AAR – Suarez International: HITS-8 – Defensive Knife

Organization: Suarez International
Course Title: HITS-8 – Defensive Knife
Instructor: Steve Collins
Date: August 28th, 2015

I decided nearly twelve years ago that I would carry a gun to defend my own life or the life of another person if necessary.  That said, I typically do carry a knife as well but have never considered it to be of much use to me as a defensive weapon.  I had absolutely zero knowledge on the defensive use of a knife and had always viewed the knife as a last ditch weapon if other, more familiar, options failed to be effective.

It’s rare that I participate in a training course of any kind in which everything is completely new.  Defensive Knife put me into just that situation.  By the end of the day, most of the expectations and conceptions about defending myself with a knife had been shattered.  Having taken instruction from Steve Collins in the past, I had a general idea of how he would run a course.  His method of instruction works very well with my personal disposition.

The day began with a quick safety briefing and a triple check that each person had purged themselves of any functional knives, guns, pepper spray, or any other real weapon.  Steve explained that the method we would use involved a simple five step fighting stroke which he taught us and we practiced one step at a time.  He encouraged us to begin each set of practice strokes with our knife in its regular carry position so we could practice our presentation with each rep as well.

Once each participant had seemed to have the basic steps down, he moved on to using the steps in different ways.  He explained that varying ones knife strokes and cadence can be useful to keep ones opponent from taking advantage of a timed hole in your defense.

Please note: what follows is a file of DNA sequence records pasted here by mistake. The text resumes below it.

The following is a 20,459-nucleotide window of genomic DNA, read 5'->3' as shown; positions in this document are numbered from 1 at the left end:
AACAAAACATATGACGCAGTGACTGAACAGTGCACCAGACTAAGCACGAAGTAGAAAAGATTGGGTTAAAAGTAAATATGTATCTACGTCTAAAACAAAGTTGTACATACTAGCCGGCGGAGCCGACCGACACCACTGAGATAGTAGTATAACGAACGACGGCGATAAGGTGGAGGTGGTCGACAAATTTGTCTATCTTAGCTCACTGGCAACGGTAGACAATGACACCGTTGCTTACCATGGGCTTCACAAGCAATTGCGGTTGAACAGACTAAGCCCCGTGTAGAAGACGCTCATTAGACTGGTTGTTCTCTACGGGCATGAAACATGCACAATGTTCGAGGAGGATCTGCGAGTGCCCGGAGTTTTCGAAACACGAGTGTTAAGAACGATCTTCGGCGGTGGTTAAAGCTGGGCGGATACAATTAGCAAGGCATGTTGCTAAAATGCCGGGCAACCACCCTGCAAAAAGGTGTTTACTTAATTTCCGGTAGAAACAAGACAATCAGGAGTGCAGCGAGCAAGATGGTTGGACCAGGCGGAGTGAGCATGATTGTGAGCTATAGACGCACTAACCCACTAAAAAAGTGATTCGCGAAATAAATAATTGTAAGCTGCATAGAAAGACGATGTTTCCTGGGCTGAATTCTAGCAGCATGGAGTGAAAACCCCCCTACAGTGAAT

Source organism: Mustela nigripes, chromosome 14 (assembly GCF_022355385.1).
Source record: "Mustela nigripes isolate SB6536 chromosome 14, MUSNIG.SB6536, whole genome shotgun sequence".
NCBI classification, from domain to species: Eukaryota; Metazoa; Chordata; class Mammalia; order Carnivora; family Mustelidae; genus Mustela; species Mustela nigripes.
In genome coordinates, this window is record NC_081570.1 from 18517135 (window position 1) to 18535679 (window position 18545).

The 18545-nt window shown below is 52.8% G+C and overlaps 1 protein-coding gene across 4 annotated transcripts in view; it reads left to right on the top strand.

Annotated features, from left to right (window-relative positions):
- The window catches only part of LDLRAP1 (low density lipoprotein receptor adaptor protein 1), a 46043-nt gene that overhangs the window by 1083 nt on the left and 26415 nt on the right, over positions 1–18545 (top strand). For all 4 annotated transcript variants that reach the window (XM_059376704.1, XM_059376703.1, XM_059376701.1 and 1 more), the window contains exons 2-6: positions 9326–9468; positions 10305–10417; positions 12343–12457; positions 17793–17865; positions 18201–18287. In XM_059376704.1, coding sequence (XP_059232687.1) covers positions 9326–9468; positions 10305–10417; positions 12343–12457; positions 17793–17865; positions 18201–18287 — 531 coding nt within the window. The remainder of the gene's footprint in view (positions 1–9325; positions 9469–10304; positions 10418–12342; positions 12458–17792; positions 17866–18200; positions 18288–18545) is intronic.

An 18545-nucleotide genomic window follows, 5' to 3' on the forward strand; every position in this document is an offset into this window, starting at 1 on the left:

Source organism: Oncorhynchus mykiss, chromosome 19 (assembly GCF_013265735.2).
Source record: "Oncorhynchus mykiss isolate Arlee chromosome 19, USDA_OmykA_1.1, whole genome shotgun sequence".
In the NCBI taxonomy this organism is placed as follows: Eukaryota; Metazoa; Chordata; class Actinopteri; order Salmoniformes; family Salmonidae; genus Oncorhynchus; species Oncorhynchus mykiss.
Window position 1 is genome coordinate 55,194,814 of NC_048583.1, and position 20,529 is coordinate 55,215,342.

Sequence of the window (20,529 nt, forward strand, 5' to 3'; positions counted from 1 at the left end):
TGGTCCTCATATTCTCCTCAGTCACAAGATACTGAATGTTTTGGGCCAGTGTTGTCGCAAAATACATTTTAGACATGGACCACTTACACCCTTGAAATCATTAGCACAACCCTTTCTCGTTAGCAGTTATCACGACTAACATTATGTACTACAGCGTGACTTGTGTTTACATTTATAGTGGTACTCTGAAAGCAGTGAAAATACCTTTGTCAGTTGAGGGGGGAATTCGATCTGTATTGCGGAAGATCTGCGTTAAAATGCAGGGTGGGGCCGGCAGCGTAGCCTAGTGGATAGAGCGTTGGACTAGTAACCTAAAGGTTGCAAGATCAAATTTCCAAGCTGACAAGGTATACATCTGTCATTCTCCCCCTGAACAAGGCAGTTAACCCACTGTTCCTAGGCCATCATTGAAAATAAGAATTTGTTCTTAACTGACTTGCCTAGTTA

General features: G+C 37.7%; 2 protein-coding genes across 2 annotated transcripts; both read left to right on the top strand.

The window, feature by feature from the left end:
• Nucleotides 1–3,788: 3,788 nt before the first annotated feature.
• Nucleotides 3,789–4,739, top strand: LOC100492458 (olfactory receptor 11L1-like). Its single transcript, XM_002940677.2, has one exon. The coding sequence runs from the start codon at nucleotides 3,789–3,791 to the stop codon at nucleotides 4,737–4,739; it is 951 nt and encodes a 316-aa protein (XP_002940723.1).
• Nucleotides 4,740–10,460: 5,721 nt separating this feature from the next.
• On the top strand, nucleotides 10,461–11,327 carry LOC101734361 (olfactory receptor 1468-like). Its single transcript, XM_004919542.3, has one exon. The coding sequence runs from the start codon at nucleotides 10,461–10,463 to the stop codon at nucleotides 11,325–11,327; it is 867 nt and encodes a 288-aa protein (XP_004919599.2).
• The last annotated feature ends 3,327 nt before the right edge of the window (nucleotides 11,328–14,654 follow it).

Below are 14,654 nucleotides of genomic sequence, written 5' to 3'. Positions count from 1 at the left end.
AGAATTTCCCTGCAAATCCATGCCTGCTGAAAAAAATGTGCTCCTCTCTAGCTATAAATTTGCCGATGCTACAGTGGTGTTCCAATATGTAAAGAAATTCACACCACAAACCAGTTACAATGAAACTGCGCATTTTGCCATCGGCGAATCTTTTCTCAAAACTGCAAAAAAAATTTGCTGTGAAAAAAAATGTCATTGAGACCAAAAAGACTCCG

We partnered up and practiced the fighting strokes using the other person as a dummy.  Their role was to stand in place and allow the defender to better visualize how these knife strokes would affect a human body.

This is how much of the first half of the day was spent.

After a lunch break, we began learning how these strokes would be applied against an attacker wielding a knife.  Steve took great care in demonstrating each technique and, with each one, showed us how it could also be used if we happened to be unarmed.

It would be most difficult to attempt to describe the techniques he taught us so I won’t try.  I will say this:  There are really three primary target areas and a couple of secondary areas when fighting another person with a knife.

The first target area is a cut to the inner forearm of the knife wielding arm of your attacker.  This should be followed up with an immediate cut to either the bicep or tricep (preferably both) of the same arm.  These two steps should place you in direct contact with your attacker at which time you should attempt a deep and long cut to as much of the thigh as possible.

The concept is simple.  Once you have cut the two primary muscles on the attacker’s strong arm they will lose much of the strength in that arm and be forced to use their support hand if they want to continue the fight.  The cut to the thigh is meant to ensure they can’t chase you so you can get to safety.

Until now, I had believed that stabbing motions would be most effective against an attacker.  I learned that stabs are far less effective than cuts.  I also believed that one would need a very expensive, extremely sharp knife to get the job done.  I learned that practically any knife with a good working edge can be used as long as it can be deployed quickly when the time comes.

The most important thing I learned from this class is the fact that developing sufficient skill with a knife will take much more effort than developing sufficient skill with a gun.  I’m not sure I will ever get to what I would consider “sufficient” but most of the techniques are relatively easy to practice even if you’re alone.

If you’re a “gun person” but you carry a knife, I would highly recommend taking a course like this.  I’m willing to bet you know much less than you think you know.  I know that’s what I found of myself and I would be so bold as to suggest most of the other participants did as well.

Nic Shoffner

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